The Nats can put Michael A. Taylor in center field as they did in 2015 when injuries hit, and he can probably, as he did then, hit something like .225 with about a dozen homers and steals. They might eventually bring up their hottest developed prospect, Andrew Stevenson, a left-handed hitter to platoon. They can make do.

But Washington can’t replace Eaton’s numbers or, just as important, his impact already on the clubhouse. That’s what all those teammates gathered around him knew. Chemistry is more magic than science. The Nats had it going with old-school vets Daniel Murphy, Werth, Ryan Zimmerman and four-time all-star Matt Wieters combining with bolt-of-lightning talents Bryce Harper and Trea Turner. Eaton stirred the pot with his scampering, diving example.

“Adam brought swagger and energy here like no one else has done,” Rizzo said.

On Friday, hours before Eaton’s injury, we had a long talk, and it reinforced why his teammates have bonded with him so quickly.

One Eaton trademark is his ability to “cut the bases” with his body tilted so far he almost seems likely to fall. Last year, he ranked second in MLB in percentage of singles on which he went first-to-third and percentage of doubles on which he scored from first. How’s this possible for a fast man who’s not a speed merchant?

“My father taught me to use my inside leg to touch the bases, not the outside leg like almost everybody learns,” Eaton said of his dad, Glenn, who played some pro ball in Spain when he was in the Air Force. “It helps you get your shoulder turned [downward] quicker. You tilt with everything going in the right direction. And you can cut every base that way without ever [bellying] out. You don’t run as fast, but you cut so much distance that you’re more efficient.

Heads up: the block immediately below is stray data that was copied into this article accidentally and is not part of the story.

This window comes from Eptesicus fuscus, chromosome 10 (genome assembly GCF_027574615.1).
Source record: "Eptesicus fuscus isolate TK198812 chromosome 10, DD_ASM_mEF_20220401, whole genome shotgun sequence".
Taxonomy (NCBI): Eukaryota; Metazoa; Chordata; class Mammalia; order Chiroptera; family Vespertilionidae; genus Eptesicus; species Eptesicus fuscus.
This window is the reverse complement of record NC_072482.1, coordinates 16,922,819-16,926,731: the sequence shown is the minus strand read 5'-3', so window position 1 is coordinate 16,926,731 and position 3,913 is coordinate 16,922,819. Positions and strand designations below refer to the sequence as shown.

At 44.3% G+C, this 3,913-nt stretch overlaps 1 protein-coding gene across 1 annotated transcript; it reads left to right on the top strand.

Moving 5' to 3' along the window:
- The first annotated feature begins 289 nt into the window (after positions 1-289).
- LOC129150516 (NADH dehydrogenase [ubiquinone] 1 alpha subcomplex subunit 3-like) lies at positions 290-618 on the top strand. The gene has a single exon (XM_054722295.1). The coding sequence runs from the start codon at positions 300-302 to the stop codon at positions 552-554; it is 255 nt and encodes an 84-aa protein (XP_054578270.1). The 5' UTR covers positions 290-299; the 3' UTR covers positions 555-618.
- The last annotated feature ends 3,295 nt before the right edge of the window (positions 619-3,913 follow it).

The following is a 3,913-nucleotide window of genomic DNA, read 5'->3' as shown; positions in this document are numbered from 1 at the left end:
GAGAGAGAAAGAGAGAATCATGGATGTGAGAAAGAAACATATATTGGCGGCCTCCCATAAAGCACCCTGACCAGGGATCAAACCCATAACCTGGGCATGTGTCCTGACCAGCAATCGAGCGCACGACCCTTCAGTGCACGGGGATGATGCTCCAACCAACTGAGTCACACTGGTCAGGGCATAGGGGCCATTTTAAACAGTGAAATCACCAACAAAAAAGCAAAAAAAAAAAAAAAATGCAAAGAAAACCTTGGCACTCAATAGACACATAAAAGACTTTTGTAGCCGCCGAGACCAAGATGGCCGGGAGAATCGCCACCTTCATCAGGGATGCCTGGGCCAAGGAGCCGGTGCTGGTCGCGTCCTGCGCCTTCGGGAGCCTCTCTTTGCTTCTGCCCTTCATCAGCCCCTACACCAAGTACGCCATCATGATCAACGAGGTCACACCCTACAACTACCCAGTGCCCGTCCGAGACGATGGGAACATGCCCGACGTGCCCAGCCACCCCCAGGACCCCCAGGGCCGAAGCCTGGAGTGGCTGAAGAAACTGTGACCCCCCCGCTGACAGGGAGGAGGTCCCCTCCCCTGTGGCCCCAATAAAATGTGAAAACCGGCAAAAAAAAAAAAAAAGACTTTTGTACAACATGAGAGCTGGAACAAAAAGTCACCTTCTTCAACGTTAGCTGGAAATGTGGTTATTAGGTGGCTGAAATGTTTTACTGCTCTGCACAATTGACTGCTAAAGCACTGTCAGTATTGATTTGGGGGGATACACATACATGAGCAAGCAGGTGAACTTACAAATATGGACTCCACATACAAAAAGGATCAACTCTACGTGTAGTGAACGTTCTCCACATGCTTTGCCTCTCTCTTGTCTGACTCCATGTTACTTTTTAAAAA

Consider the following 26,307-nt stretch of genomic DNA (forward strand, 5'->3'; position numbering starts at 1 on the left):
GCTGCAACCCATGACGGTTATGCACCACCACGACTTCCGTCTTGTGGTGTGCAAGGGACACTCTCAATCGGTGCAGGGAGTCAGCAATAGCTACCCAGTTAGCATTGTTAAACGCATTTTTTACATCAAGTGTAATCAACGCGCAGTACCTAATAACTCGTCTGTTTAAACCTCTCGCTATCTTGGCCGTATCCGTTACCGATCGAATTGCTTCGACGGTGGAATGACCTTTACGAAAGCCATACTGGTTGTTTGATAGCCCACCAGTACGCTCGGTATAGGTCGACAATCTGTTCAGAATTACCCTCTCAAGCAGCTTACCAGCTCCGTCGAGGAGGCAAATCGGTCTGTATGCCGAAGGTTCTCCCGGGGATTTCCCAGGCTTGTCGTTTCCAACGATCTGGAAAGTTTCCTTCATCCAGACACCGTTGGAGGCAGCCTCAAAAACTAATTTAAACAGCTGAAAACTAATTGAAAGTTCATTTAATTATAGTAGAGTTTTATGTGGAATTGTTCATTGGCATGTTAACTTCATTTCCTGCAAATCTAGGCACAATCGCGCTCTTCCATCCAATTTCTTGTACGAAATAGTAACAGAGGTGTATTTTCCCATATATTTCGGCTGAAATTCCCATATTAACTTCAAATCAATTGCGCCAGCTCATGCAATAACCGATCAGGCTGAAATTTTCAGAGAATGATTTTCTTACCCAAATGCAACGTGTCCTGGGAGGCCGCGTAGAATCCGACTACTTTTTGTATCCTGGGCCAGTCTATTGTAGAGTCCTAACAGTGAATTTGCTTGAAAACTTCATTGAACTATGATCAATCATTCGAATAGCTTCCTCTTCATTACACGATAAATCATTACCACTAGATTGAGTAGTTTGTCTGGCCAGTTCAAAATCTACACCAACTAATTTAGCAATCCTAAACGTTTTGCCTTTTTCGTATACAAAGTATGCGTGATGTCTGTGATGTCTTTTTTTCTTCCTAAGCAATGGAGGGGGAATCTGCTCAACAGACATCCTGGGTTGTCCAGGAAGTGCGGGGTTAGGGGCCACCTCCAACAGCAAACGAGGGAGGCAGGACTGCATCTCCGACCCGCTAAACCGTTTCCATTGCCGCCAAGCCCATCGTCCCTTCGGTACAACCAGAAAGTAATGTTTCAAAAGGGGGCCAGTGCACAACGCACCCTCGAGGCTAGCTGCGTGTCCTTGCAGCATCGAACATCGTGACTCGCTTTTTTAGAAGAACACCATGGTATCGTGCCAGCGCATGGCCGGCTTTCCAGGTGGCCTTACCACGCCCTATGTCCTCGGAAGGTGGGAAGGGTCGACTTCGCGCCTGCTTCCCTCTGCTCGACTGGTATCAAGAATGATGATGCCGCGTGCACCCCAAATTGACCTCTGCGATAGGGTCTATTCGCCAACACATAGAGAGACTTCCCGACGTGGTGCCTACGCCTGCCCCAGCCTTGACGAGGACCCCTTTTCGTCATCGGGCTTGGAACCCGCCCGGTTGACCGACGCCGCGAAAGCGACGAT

“Other players have higher horsepower motors, but sometimes you have to calm down to get the traction. I love cars. Corvettes can be too brash with horsepower, so they aren’t the quickest on some roads. You have to be in tune with the track.”

The day the Nats got Eaton at the winter meetings, many MLB writers and executives were in Washington. I asked baseball people from Chicago for their experiences with Eaton. One man told me that, when Eaton came to the White Sox in 2013, his expertise on Corvettes became known.

“My father was terminally ill. He had a vintage Corvette he wanted me to sell for him,” the man said. “Adam found out and looked me up. He didn’t know me at all. He used his off day to take me to [Corvette dealers] to get the best price.”

Eaton oversaw the process, gratis, until the car was sold, before the father died. On Friday, I told this story to Eaton, though I couldn’t recall the man’s name.

“Oh, sure, I remember him,” Eaton said. “What was his name? Real nice guy. Now that’s going to bother me till I come up with his name.”

Eaton had no reason to help. Or remember the name. But it bugs him that he can’t. Add that to the reasons that his examination table was circled by Nats.

Eaton looked around the Nats’ locker room Friday, already at home. “Probably a third of the guys in here are like me — late bloomers, not the biggest or most talented when they were young, maybe went to mid-major schools and got drafted in the 15th round or later,” said Eaton, who went to Miami of Ohio and was picked in the 19th round, 571st overall, in 2010.

“But that doesn’t tell you who’s going to have longevity. What happens when you fail? And you will. The game tries to eat you up, if it can,” said Eaton who, right now, looks like he’s on the dinner plate of an often mean sport. “That’s when you have to bear down and get better. That’s when you’re tested.”

Right now, the staggered Nationals only have one good piece of news about Adam Eaton. He’ll be back to take that test for four more years.

For more by Thomas Boswell, visit washingtonpost.com/boswell